The final panel at the Video Insider Summit this weekend explored the topic of programmatic video buying in 2014. To kick things off, MediaPost's Gavin O'Malley, the panel moderator, predicted that in 2014, panels on programmatic won't be left to the end of conferences. "It will be taking over," he quipped.
One of the most interesting conversations that unfolded from the panel — which included Varick Media's Keith Gooberman, Videohub's Chris Klopp, BrightRoll's Lucas Krump, and LiveRail's Troels Smit — was the mixed topic of transparency, viewability, standards, and the role of the buyers and sellers in figuring it all out.
The term "transparency is key," was used more than once, and I've never had anyone tell me otherwise. But I'm starting to wonder: Is that because saying "transparency is key" is what everyone wants to hear, or is it because everyone truly believes it?
LiveRail works with publishers, so Smit was the panel's de facto expert on sellers. He said that from the publisher's perspective, "there's a willingness to be completely transparent," and they are mostly waiting around for the buyers to set a standard.
They aren't waiting around for any lack of efforts on the buy side. For one, the OpenVV group — a consortium that provides a viewability tool in the hopes of helping to create industry standards — quadrupled its members over the summer (up to 20) and likely has more now.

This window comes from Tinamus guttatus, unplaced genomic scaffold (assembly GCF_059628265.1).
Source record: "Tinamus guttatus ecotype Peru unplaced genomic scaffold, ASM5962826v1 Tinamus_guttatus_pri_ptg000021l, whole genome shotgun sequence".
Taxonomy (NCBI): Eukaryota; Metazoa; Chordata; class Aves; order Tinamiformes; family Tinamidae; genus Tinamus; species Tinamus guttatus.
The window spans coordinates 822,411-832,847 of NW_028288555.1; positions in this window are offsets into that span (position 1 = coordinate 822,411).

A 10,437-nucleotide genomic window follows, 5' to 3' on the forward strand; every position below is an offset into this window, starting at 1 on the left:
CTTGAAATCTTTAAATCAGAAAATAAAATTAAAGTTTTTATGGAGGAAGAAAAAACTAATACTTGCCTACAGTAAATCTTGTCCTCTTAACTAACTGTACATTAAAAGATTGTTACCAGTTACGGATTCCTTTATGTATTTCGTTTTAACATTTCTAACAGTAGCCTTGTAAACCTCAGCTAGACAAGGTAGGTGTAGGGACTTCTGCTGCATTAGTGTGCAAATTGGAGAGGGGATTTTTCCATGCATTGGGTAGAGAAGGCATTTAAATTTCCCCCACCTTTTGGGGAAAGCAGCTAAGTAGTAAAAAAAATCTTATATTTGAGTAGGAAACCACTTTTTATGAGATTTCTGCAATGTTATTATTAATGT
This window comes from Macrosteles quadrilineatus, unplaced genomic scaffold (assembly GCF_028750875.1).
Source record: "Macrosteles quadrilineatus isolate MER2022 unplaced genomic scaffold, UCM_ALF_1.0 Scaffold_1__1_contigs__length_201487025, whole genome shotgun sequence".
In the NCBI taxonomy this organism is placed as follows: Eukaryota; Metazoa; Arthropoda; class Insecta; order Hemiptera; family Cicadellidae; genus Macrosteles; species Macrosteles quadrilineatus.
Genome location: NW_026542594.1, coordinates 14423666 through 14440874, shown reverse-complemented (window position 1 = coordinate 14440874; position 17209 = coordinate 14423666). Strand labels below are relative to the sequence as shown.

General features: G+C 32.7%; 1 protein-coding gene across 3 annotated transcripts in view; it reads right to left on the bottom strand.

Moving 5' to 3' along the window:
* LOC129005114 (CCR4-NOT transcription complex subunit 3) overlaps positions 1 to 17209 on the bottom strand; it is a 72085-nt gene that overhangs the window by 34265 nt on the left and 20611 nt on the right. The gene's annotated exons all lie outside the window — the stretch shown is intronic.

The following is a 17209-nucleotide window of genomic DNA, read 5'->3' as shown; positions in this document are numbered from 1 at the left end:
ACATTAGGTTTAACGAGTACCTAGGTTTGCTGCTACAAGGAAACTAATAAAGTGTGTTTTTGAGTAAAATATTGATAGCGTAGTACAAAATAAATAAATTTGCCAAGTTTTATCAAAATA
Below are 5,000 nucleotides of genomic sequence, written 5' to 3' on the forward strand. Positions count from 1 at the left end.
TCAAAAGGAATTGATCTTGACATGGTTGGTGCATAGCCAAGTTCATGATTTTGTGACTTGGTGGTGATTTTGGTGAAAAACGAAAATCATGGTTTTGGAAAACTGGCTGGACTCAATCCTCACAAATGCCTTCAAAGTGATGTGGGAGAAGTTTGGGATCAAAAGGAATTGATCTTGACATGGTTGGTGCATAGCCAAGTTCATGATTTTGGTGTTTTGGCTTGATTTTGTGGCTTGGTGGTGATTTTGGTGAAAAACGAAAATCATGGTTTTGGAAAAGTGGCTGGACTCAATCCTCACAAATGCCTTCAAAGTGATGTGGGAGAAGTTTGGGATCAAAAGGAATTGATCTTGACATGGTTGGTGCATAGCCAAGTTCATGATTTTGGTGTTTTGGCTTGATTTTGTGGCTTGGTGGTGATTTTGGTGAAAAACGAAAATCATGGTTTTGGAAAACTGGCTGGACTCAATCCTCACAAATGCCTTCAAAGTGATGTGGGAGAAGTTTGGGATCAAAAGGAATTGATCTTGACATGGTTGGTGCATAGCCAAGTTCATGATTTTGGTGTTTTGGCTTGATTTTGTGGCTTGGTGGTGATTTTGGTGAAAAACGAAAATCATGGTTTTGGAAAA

Yet you would think — or I would, at least– that with the entire industry thinking "transparency is key," there would be a little more action from the industry-wide call to action. However, that might be because the nature of real-time anything might not be conducive to a fully transparent market. I know this specific panel was about online video, but transparency is an important topic to all media traders, especially to those trading in real-time.
My colleague and fellow RTBlogger, Joe Mandese, wrote about transparency earlier this month. In that post, he cited an opinion piece written by Nick Manning, president-international at Ebiquity, in which Manning argued that "real-time trading isn’t creating the kind of market transparency many of its supporters claim it is." Instead, he believes "it’s making the process even more difficult for marketers to decipher."
Even if that's true, the industry does seem to be moving toward standards and transparency. To quote Krump (and almost everyone else I've spoke with
on the topic): "More and more players are getting on board with standards." So it's fair to assume that the phrase "transparency is key" is more than just hot air, and that buyers are willing to
figure out how to make the key fit.
But the all-important question seems to be: Will they all adopt one standard, or will they all try to create their own?
If we are to
take Smit's word for it, sellers are ready for buyers to answer that.
"Transparency" picture provided courtesy of Shutterstock.
Check out the panel below: